Skip to content ↓

Best Commentaries on Numbers

I am quite sure I have never had the privilege of hearing a verse-by-verse treatment of Numbers. My guess is that very few preachers ever get to the book and that it may well be among the least-preached books of the Pentateuch and possibly of the whole Bible. Nevertheless, if a preacher does choose to preach through it, it appears that there are some good commentaries to help guide him.

Gordon Wenham – Numbers (Tyndale Old Testament Commentaries). Once again, as with both Genesis and Leviticus, Gordon Wenham finds himself right at the top of the list. Keith Mathison says Wenham is “among the best contemporary writers of commentaries,” a judgment that seems to fit the evidence. The experts agree that his commentary is theologically sound and that, though limited by the constraints of the TOTC series, it is a must-have for anyone who intends to study or preach Numbers. At $10 is seems quite the bargain (Amazon, Westminster Books, Logos).

R. Dennis Cole — Numbers (The New American Commentary). As with several previous books of the Bible, the first choice is quite clear while others are a little more difficult to figure out. Still, the experts regard Cole as an excellent option after Wenham. It is one of the few volumes that receives Tremper Longman’s 5-star rating. He calls it a “substantial, well-written commentary that navigates the scholarly literature well, incorporating what is good and rejecting what is bad, while still keeping its individual contribution.” He says its greatest strength is “in its sensitive theological reading.” That is high praise! (Amazon, Logos)

Timothy R. Ashley – The Book of Numbers (The New International Commentary on the Old Testament). Timothy Ashley’s volume receives accolades from most of the experts. Keith Mathison compares Wenham with Ashley and says, “For those seeking a more thorough evangelical commentary on Numbers than the Tyndale format will allow, Ashley’s work is a great place to turn. He very helpfully explores the important theological themes within the book.” Depending on who you consult, you could go with either this or Cole as the volume to follow Wenham (Amazon, Westminster Books, Logos).

Raymond Brown – The Message of Numbers: Journey to the Promised Land (Bible Speaks Today). Longman gets to the heart of this one in his brief comments. He says, “A readable and informed study of this often-neglected book. In keeping with the series, Brown emphasizes the theological meaning and the contemporary significance of the book.” I assume this means it would be a suitable choice (along with Wenham) for the more casual reader as opposed to the preacher or scholar (Amazon, Westminster Books, Logos).

Jacob Milgrom – Numbers (The JPS Torah Commentary). This is this series’ first exposure to the JPS Torah Commentary series which is written by Jewish scholars. Nevertheless, it receives high commendation from most of the experts with Tremper Longman saying that it is “a masterpiece of erudition.” Of course I wouldn’t expect this volume to help with references to New Testament fulfillments of Old Covenant shadows and types (Amazon, Westminster Books, Logos).

While I could find few reviews of Iain Duguid’s contribution to the Preaching the Word series, I greatly enjoy both the series and Duguid’s work (whether in that series or others) so expect it would provide an excellent sermon-based volume (Amazon). Likewise, I did not find reviews of Currid’s volume on Numbers but at the very least would expect it to be helpful and theologically-sound (Amazon, Westminster Books).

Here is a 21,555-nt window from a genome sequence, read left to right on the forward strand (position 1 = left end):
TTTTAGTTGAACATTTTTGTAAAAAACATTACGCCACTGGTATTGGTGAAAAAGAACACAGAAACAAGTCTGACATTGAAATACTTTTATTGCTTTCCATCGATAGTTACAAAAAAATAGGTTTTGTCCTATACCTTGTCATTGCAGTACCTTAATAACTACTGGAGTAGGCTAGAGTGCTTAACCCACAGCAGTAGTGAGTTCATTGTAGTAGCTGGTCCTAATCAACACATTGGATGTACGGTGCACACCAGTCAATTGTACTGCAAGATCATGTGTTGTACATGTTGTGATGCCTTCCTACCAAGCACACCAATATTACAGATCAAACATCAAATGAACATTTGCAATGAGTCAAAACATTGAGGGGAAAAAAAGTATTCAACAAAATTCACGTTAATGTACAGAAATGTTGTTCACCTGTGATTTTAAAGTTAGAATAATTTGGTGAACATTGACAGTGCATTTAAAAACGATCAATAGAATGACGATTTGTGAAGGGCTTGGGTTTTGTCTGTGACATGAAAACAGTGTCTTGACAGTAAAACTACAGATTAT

Let me close with a few questions: Have you ever preached through Numbers? What are your preferred commentaries on the book? Are there some you’ve found particularly helpful?


  • The Deconstruction of Christianity

    The Deconstruction of Christianity

    There is nothing new and nothing particularly unusual about apostasy—about people who once professed the Christian faith coming to deny it. From the early church to the present day, we have witnessed a long and sad succession of people walking away from Christianity and often doing so with expressions of anger, animosity, and personal superiority.…

  • A La Carte Friday 2

    A La Carte (February 2)

    A La Carte: When your spouse won’t join a solid church / The gospel gives us courage / The beautiful burden of caregiving / At work in his Word / Do I have a hard heart? / Surrendering rights for the sake of the gospel / and more.

  • A La Carte Thursday 1

    A La Carte (February 1)

    A La Carte: Vetting kids’ entertainment isn’t a one-and-done / Joni Eareckson Tada’s resilient joy in pain / Honor marriage / How can the church remain faithful in this current cultural climate? / What senior pastors should know about the younger generations / and more.

  • When God Gives Us a Platform

    When God Gives Us a Platform

    There are many ways we may respond to the sudden onrush of some new pain or the sudden onset of some fresh sorrow. There are many options set before us when health fails and uncertainty draws near, when wealth collapses and bankruptcy looms, when a loved one is taken and we are left alone. There…

  • A La Carte Collection cover image

    A La Carte (January 31)

    A La Carte: What are demons and how should we think about them? / It’s time to stop bagging out the “average church member” / Alistair Begg and the loving thing / The internal contradiction in transgender theories / Seeing in color / The sad relief / and more.

  • A La Carte Collection cover image

    A La Carte (January 30)

    A La Carte: Evangelicals need a constructive vision / He’s with you, no matter what / Keeping singing the (whole) gospel / Abundant life in room 129 / On pastors and professors / Was Jesus confused by the cross? / and more.